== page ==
reshman Purva Gangur lined up in the gym with her friends, feeling excited to start learning Bollywood as part of the freshman P.E. dance unit. There was an apprehensive buzz of chatter among the students who had heard that all of the freshman P.E. classes would be learning a Bollywood dance. Gangur was full of anticipation, her eyes locked on the projector screen on which the dance tutorial would be projected. She was proud that her culture was being recognized and incorporated into the dance curriculum.
However, as the dance started, there was a shocked silence amongst the Indian students, according to Gangur. Some students did not even move, simply staring at the screen in disbelief. At the P.E. teachers’ prompting, they began to half-heartedly dance. Gangur just stared at the screen, sure of one thing: this was definitely not a Bollywood dance.
“We were disappointed because it was really stereotypical,” Gangur said. “It wasn’t Bollywood, nor was it hip hop. It was more of exercise. The steps didn’t really make sense.”
While Gangur believes the dance was simply unauthentic and untrue to Bollywood dancing, freshman Arya Bajradwaj thought that the dance was completely racist and an insult to his country and culture. He explained that the video tutorial crossed the line between being stereotypical and racist.
“I grew up [watching] Indian movies so I do know a lot about Indian dancing. Nothing of what they did was similar [to] Indian dancing. They did these weird movements,” Bajradwaj said. “I have no idea what that was supposed to be, it just wasn’t [Bollywood]. They were just twisting their wrists in a weird way. It was really disturbing.”
Bajradwaj said that while he also echoes Gangur’s sentiment that the dance was untrue to Bollywood culture, it was not the main reason he found the tutorial so offensive. He found the attitude and mannerisms of the dancers in the video far more offensive and inflammatory.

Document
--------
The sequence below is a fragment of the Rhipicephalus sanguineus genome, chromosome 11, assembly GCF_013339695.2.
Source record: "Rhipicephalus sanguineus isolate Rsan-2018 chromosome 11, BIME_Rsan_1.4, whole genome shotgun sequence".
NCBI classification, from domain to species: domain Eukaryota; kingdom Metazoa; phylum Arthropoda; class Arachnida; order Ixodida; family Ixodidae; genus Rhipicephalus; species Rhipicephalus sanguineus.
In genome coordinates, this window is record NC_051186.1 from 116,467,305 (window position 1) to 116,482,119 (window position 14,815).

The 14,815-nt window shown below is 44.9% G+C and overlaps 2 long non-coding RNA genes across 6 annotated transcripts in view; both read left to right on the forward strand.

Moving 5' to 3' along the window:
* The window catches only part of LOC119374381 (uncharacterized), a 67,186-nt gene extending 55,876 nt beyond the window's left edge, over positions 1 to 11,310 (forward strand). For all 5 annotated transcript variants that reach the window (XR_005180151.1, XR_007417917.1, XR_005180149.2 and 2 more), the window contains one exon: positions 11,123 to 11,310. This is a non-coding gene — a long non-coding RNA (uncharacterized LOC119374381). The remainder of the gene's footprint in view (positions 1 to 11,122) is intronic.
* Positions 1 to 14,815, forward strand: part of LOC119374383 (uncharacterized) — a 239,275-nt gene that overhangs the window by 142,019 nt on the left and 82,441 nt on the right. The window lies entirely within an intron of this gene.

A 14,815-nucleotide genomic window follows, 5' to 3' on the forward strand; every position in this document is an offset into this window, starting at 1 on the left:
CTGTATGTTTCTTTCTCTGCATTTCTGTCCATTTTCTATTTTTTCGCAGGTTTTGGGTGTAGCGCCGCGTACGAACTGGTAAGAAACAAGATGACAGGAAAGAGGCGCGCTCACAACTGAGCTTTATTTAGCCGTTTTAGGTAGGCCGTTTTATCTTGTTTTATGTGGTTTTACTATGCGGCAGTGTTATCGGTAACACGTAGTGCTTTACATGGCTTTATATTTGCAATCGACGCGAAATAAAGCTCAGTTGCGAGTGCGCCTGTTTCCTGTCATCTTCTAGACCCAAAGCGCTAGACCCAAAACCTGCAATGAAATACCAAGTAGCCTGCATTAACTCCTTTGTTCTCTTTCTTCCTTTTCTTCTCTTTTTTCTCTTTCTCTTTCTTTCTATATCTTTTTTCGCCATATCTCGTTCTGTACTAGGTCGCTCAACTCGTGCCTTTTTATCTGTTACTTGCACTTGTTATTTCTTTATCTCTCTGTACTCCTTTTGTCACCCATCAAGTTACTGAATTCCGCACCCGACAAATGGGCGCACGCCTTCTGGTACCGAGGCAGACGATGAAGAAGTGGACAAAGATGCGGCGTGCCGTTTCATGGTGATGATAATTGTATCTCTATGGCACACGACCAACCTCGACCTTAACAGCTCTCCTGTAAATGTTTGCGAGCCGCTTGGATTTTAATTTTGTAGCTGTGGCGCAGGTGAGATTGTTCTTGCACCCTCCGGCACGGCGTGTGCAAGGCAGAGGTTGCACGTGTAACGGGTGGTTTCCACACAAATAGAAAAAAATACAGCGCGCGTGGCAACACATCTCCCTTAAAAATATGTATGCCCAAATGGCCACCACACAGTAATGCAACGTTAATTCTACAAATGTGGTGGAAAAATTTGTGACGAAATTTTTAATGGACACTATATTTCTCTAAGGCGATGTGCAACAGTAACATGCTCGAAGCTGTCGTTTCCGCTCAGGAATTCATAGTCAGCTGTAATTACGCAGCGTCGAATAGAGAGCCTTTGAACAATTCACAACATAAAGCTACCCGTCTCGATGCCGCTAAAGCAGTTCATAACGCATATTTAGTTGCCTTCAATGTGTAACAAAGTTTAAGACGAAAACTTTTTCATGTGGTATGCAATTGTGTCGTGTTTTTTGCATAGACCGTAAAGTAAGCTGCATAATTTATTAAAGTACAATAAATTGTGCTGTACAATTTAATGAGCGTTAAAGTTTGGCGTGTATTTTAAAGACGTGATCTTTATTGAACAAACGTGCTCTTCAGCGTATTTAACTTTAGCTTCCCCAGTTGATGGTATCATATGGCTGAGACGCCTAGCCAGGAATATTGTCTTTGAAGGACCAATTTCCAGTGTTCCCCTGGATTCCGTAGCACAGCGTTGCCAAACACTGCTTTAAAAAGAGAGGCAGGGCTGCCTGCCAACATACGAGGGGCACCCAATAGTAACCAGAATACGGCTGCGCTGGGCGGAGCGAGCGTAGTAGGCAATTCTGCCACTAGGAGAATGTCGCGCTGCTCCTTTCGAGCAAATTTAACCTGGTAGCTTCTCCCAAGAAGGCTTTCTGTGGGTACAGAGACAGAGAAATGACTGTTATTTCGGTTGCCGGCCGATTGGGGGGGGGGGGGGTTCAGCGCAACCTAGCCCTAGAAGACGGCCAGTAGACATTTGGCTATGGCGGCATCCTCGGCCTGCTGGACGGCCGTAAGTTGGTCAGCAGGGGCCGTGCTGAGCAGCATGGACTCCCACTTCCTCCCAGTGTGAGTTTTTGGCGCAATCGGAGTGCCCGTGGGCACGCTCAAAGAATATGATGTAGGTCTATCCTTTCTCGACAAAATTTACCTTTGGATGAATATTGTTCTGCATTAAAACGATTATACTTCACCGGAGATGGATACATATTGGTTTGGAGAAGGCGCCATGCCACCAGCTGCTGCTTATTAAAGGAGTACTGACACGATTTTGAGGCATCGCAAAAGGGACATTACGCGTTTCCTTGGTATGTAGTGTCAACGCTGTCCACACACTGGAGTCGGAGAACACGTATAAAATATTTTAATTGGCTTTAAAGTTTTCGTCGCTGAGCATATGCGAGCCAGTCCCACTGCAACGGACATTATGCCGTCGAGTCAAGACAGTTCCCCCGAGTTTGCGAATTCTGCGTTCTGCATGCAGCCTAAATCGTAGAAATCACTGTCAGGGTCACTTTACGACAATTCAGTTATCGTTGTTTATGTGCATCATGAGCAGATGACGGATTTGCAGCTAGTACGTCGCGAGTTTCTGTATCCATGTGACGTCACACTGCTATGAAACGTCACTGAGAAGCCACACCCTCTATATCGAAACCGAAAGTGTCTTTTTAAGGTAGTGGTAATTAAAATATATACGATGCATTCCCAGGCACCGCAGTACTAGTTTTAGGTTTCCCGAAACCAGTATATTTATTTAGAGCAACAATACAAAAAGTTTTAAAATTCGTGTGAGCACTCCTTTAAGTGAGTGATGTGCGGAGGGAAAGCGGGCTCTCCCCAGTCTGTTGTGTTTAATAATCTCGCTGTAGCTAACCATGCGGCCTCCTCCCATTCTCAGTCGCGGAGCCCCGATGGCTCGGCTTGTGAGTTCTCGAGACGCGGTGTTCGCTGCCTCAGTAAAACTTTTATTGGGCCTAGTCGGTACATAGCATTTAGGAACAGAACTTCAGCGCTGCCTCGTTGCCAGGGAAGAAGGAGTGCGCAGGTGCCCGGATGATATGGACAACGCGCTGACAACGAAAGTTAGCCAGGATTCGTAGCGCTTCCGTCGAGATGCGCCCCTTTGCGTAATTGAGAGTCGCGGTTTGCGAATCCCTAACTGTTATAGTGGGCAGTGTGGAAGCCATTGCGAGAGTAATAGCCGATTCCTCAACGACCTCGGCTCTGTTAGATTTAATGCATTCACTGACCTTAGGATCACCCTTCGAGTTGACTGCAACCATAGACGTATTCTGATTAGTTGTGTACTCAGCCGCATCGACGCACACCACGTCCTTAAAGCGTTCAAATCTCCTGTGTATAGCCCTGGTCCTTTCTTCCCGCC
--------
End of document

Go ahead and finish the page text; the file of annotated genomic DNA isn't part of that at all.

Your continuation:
“Being Indian, it was definitely offensive,” Bajradwaj said. “As much as I hate to admit it, the dancing in and of itself wasn’t racist. The movements were Indian. What really got to me was the way they did the dancing. They acted like they knew everything, but I could tell that they were American. It was really rude, the way they did it.”
Similarly, Gangur expressed that she felt many of the dance moves taught in the video were oversimplified and inaccurately portrayed both her culture and Bollywood culture. She believes that the P.E. teachers should have attempted to find a more culturally authentic video. The P.E. teachers themselves were unavailable to comment on the topic.
“They had the screw the lightbulb step,” Gangur said. “That’s what a lot of people think that Bollywood is. Or even in TV shows, whenever they show Indian dancing, they show that step.”
However, some students did not have any issues regarding the moves in the video. Freshman Aditi Singh thought that the dance accurately represented Bollywood culture and believed that the only reason students did not show enthusiasm was because the dance itself had many complicated steps.
“A lot of people were really surprised that we were doing it,” Singh said. “They weren’t really into the dance. I would say that it was embarrassing to do it. It was also really hard. I think it was pretty true to our culture. It was just really intense, I would say.”
According to Gangur, the P.E. teachers noticed the general negative response to the video and switched the agenda for later periods. Instead of watching the Bollywood dance video, students in later P.E. periods on the same day did a CIZE dance workout.
Gangur explained that she does not blame the P.E. teachers for choosing a video that was culturally accurate and could be seen as racist. However, she wishes that they had done more research and put more thought into selecting a more appropriate, accurate video.
“I think [the PE teachers] should look up [what Bollywood actually is] or just not do the video at all,” Gangur said. “We know what Bollywood is actually like and it’s not what they showed in the video.”